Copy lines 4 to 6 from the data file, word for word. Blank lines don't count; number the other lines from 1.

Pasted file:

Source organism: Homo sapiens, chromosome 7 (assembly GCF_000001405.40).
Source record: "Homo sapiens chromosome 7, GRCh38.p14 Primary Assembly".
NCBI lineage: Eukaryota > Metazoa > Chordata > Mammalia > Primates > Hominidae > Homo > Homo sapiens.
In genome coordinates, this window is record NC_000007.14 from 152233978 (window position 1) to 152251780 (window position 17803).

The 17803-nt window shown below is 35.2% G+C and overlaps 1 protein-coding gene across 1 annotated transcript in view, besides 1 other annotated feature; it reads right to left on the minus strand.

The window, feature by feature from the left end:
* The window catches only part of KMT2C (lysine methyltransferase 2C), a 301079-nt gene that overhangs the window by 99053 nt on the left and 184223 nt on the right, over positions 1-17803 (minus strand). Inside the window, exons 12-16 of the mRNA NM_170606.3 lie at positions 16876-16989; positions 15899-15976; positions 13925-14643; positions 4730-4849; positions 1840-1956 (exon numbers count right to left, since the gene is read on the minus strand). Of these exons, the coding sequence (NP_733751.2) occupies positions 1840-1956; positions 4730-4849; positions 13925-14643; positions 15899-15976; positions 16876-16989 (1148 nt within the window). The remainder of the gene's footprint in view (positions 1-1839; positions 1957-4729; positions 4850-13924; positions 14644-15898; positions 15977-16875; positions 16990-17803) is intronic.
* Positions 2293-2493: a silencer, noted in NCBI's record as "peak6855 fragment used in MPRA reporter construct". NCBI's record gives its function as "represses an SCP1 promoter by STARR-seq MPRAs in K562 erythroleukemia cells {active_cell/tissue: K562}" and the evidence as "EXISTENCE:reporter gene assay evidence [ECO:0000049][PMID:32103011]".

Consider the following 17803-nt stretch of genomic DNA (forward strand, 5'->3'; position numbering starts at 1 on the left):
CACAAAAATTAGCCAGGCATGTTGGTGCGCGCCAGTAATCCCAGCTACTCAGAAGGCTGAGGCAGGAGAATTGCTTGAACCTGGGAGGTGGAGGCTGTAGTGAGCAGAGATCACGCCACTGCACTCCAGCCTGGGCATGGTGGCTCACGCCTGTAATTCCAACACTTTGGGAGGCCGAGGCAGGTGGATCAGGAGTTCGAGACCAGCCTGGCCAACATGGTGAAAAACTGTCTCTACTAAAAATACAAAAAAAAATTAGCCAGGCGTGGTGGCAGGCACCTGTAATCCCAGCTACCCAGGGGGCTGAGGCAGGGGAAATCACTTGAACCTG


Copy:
In genome coordinates, this window is record NC_000007.14 from 152233978 (window position 1) to 152251780 (window position 17803).

The 17803-nt window shown below is 35.2% G+C and overlaps 1 protein-coding gene across 1 annotated transcript in view, besides 1 other annotated feature; it reads right to left on the minus strand.

The window, feature by feature from the left end: